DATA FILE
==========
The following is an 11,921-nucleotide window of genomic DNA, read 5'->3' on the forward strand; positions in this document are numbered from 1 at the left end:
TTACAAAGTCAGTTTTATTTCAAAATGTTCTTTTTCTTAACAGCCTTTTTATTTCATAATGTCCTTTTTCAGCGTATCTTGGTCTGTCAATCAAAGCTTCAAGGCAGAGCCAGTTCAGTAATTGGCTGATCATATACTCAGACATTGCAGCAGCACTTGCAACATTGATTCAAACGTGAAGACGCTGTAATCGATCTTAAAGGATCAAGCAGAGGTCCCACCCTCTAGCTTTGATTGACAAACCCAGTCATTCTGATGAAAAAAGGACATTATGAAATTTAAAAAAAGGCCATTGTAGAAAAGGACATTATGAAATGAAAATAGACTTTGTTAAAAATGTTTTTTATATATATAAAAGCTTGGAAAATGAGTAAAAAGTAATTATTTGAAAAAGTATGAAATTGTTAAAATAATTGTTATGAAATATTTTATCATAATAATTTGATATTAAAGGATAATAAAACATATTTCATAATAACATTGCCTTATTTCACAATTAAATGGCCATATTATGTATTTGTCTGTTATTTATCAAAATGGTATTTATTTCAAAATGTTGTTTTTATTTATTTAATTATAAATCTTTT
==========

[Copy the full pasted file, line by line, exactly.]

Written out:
The following is an 11,921-nucleotide window of genomic DNA, read 5'->3' on the forward strand; positions in this document are numbered from 1 at the left end:
TTACAAAGTCAGTTTTATTTCAAAATGTTCTTTTTCTTAACAGCCTTTTTATTTCATAATGTCCTTTTTCAGCGTATCTTGGTCTGTCAATCAAAGCTTCAAGGCAGAGCCAGTTCAGTAATTGGCTGATCATATACTCAGACATTGCAGCAGCACTTGCAACATTGATTCAAACGTGAAGACGCTGTAATCGATCTTAAAGGATCAAGCAGAGGTCCCACCCTCTAGCTTTGATTGACAAACCCAGTCATTCTGATGAAAAAAGGACATTATGAAATTTAAAAAAAGGCCATTGTAGAAAAGGACATTATGAAATGAAAATAGACTTTGTTAAAAATGTTTTTTATATATATAAAAGCTTGGAAAATGAGTAAAAAGTAATTATTTGAAAAAGTATGAAATTGTTAAAATAATTGTTATGAAATATTTTATCATAATAATTTGATATTAAAGGATAATAAAACATATTTCATAATAACATTGCCTTATTTCACAATTAAATGGCCATATTATGTATTTGTCTGTTATTTATCAAAATGGTATTTATTTCAAAATGTTGTTTTTATTTATTTAATTATAAATCTTTT